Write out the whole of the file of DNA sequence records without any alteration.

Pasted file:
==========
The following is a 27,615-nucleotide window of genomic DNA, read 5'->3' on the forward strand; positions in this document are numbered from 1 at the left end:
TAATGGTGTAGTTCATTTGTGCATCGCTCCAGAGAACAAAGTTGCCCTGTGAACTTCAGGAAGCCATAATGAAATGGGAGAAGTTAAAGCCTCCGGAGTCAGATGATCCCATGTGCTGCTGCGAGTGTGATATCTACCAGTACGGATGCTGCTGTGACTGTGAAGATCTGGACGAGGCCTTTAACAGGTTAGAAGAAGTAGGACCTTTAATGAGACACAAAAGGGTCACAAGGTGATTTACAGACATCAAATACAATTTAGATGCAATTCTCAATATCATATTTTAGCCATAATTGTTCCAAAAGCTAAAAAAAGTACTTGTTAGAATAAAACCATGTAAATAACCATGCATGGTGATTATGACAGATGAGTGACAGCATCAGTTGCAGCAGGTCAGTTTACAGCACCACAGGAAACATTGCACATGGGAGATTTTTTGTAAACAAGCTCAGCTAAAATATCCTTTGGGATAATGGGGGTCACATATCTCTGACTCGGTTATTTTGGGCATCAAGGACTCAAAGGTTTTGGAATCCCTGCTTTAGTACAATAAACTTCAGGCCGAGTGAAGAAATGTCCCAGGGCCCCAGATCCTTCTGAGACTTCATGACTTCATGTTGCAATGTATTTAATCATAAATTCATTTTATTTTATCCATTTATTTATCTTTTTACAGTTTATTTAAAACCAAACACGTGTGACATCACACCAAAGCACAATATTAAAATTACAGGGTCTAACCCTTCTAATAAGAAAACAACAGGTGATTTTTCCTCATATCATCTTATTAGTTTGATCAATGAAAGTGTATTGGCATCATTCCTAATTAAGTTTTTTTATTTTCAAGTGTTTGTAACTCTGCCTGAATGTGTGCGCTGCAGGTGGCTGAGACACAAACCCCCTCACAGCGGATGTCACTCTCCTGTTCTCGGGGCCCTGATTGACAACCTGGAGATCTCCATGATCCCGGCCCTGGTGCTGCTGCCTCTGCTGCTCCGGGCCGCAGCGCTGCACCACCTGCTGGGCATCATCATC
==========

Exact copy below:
The following is a 27,615-nucleotide window of genomic DNA, read 5'->3' on the forward strand; positions in this document are numbered from 1 at the left end:
TAATGGTGTAGTTCATTTGTGCATCGCTCCAGAGAACAAAGTTGCCCTGTGAACTTCAGGAAGCCATAATGAAATGGGAGAAGTTAAAGCCTCCGGAGTCAGATGATCCCATGTGCTGCTGCGAGTGTGATATCTACCAGTACGGATGCTGCTGTGACTGTGAAGATCTGGACGAGGCCTTTAACAGGTTAGAAGAAGTAGGACCTTTAATGAGACACAAAAGGGTCACAAGGTGATTTACAGACATCAAATACAATTTAGATGCAATTCTCAATATCATATTTTAGCCATAATTGTTCCAAAAGCTAAAAAAAGTACTTGTTAGAATAAAACCATGTAAATAACCATGCATGGTGATTATGACAGATGAGTGACAGCATCAGTTGCAGCAGGTCAGTTTACAGCACCACAGGAAACATTGCACATGGGAGATTTTTTGTAAACAAGCTCAGCTAAAATATCCTTTGGGATAATGGGGGTCACATATCTCTGACTCGGTTATTTTGGGCATCAAGGACTCAAAGGTTTTGGAATCCCTGCTTTAGTACAATAAACTTCAGGCCGAGTGAAGAAATGTCCCAGGGCCCCAGATCCTTCTGAGACTTCATGACTTCATGTTGCAATGTATTTAATCATAAATTCATTTTATTTTATCCATTTATTTATCTTTTTACAGTTTATTTAAAACCAAACACGTGTGACATCACACCAAAGCACAATATTAAAATTACAGGGTCTAACCCTTCTAATAAGAAAACAACAGGTGATTTTTCCTCATATCATCTTATTAGTTTGATCAATGAAAGTGTATTGGCATCATTCCTAATTAAGTTTTTTTATTTTCAAGTGTTTGTAACTCTGCCTGAATGTGTGCGCTGCAGGTGGCTGAGACACAAACCCCCTCACAGCGGATGTCACTCTCCTGTTCTCGGGGCCCTGATTGACAACCTGGAGATCTCCATGATCCCGGCCCTGGTGCTGCTGCCTCTGCTGCTCCGGGCCGCAGCGCTGCACCACCTGCTGGGCATCATCATC